It is nearly mid-autumn again! The time of the year when it is alright for children to play with fire! Sis got a cellophane fish this year, and I lit a candle mom found. Last year was a scurry for both lanterns and candles, as we could hardly find non-battery-operated ones. Ruirui sang a birthday to song to Oliver, who could only repeat “happy. to you” as they spun around and around, giggling.
Life is so different now from my childhood days. We are now eighteen storeys aboveground, with less than a square metre of outdoor space to hang a single lantern, carefully watched over because of its open flame.
Back in the village days, we used to hang an entire row of lanterns, huge ones, along the eaves of our house. The tiny birthday candles also lined up the building apron, and we sat outside eating mooncakes, pomelos, little dough piglets, and sipping bitter Chinese tea. Our dogs too, lazed with us, under the moon and twinkle of stars. Sometimes we lit sparkles too, and sometimes we threw TNT poppers at one another. Sometimes the lanterns burned themselves, and we all ran and jumped and hollered as dad or aunt tried to put the fire out.
With urbanisation, we moved into towering flats. The open spaces now even bigger, and embellished with giant animals as playground. We would light the elephant structure up with rows of candles, and sometimes even the giraffe. It was fun! Our family had then expanded in a way, to include all the big brothers and sisters in our block, and we addressed their parents as uncles and aunties. We went to school together, attended tuition classes together, cycled and played together, and we had art lessons together. Sometimes when my mom was busy, one of the neighbouring big brothers would pick us up from the classes. Sometimes their moms would babysit us, teaching us how to make desserts fit for children. I still call them big brothers now, while the big sisters have moved overseas. I still address their parents as aunties and uncles. Children will always be children in the eyes of the adults however we grow and age.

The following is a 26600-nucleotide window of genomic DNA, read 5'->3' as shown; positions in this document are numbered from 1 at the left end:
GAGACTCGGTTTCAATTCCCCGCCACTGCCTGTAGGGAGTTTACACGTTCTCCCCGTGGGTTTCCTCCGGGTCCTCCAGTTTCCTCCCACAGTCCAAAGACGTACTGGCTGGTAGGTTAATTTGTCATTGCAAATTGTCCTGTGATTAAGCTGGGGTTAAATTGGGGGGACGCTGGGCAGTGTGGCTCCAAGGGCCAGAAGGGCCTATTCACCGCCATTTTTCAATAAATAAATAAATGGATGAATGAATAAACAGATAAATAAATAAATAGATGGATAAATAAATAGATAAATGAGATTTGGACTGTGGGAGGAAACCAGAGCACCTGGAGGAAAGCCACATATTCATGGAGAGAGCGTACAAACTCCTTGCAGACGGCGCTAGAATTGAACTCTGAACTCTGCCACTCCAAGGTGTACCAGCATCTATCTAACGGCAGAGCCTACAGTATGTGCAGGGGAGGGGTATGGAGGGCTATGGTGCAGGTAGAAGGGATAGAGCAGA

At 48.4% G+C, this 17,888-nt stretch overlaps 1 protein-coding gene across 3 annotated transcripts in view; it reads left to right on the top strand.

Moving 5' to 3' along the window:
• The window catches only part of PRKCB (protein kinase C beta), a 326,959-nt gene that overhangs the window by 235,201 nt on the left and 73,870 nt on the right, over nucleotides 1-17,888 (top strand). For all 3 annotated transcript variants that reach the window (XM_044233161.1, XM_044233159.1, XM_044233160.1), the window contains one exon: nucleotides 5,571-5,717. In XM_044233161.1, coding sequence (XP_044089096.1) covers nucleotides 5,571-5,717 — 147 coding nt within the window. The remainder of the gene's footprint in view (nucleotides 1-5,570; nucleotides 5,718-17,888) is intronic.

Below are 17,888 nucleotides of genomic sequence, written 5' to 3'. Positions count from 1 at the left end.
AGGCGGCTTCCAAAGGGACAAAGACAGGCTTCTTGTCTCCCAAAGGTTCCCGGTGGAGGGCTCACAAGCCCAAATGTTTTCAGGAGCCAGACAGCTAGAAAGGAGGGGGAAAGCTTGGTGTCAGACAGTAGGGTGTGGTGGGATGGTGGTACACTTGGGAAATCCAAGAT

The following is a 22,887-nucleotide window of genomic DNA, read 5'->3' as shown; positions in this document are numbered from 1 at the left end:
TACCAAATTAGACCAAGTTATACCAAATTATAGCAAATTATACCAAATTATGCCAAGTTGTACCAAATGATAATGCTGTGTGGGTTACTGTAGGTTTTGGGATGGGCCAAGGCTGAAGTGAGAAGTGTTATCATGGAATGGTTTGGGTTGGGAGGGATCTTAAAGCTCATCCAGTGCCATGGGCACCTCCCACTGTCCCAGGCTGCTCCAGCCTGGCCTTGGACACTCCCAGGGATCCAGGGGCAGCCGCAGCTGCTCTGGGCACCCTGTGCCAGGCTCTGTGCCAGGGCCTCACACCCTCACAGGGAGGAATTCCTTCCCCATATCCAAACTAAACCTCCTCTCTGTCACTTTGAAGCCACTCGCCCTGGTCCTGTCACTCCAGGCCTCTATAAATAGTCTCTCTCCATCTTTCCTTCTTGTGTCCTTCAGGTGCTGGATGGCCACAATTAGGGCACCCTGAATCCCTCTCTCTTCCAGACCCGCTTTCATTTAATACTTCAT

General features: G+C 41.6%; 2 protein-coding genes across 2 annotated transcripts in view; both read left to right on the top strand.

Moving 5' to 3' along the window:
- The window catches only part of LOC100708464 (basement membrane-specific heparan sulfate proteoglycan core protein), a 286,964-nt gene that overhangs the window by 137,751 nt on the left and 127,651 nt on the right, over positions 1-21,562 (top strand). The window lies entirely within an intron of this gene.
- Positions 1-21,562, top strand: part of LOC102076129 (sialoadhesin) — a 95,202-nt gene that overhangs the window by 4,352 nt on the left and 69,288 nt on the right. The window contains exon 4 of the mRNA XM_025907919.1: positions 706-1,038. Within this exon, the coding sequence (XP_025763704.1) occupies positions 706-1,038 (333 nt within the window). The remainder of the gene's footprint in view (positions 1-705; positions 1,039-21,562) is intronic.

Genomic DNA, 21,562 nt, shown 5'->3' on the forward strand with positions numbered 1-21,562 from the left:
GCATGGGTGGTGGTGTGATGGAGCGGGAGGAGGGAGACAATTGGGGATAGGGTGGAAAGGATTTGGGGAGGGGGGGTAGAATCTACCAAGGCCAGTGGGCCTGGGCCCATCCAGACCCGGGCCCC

Now it seems we no longer have playgrounds that size, nor playgrounds tall enough, nor playgrounds with natural sand. Now we have pokestops and poke gyms, small enough to fit into the phones tinier than their predecessor bricks.
Fortunately, my mom brought the kampung spirit (the village community spirit) with her, and our little Oliver is still known all around the entire neighbourhood. Although no one knows what my sis or my brother-in-law looks like.